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if you can get some speed bleeders it makes it real easy.
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Old 06-19-2012, 04:45 PM   #12
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I'll probably do the fluid flush and fill over the weekend. Anything I need to know about doing this to the W-22 brake system?
The other thing you can do is move to a synthetic fluid. There can be a substantial boiling point difference.


Back in my days of running cars at "track events" your problem - even with cars that had big brakes did occur. We'd flush the fluid, move to synthetic, and sometimes move up to a new fluid type...
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Old 06-19-2012, 06:04 PM   #13
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Would something like this make flushing a brake fluid out a good move?

My suspisicion is yes.. A bit of information on brake fluid.

There are two types, The old type, used in most vehicles to this very day is "Hydroscopic" What this means is it tends to absorb moisture from the air.

When the brakes or brake lines get hot enough, this moisture (water) turns to steam, steam, unlike liquid water, is a gas, and as such can be compressed. Causing the pedals to hit the floor.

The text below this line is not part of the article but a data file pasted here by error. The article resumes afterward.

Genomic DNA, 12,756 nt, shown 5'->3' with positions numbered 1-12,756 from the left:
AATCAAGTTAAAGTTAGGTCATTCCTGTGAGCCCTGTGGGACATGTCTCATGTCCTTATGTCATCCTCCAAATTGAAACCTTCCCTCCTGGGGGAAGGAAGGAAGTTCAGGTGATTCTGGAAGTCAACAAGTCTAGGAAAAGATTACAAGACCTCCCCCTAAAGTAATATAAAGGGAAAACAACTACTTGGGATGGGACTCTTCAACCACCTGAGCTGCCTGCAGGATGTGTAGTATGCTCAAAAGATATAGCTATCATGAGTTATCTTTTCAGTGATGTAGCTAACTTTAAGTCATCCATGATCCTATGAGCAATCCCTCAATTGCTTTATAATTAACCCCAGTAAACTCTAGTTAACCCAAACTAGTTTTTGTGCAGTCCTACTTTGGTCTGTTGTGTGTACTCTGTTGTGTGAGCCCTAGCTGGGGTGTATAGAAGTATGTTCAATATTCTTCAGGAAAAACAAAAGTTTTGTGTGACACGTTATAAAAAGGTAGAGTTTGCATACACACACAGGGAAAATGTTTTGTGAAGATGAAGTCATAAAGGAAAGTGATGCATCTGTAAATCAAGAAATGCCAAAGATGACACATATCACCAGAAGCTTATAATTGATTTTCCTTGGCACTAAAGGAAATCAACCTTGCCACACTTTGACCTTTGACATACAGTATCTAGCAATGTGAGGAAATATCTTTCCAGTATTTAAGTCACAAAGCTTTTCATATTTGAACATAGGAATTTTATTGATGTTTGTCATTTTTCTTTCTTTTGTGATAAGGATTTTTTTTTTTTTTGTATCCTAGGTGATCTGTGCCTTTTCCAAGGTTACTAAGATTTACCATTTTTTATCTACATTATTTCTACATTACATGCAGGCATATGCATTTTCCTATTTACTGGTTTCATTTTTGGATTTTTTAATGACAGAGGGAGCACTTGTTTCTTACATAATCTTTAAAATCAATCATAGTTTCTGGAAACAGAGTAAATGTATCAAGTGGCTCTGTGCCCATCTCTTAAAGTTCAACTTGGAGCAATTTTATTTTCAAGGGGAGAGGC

There is a new synthetic brake fluid (NOTE in this case the old and new DO NOT MIX) and I am not sure about how it reacts with moisture in the air so I can not comment on it save to say do not mix the two. I believe it is silicon based. But that is about all I know about it.

Your symptoms suggest moisture in the brake fluid, and thus flushing is a likely a good plan..

Personally.. I'm not prepared to attempt that job on my workhorse, so I can't advise you as to how to do it save to say seek professional assistance.
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Old 06-19-2012, 06:30 PM   #14
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I'll probably do the fluid flush and fill over the weekend. Anything I need to know about doing this to the W-22 brake system?

this
http://shopping.yahoo.com/12871136-m...leeder-mv6830/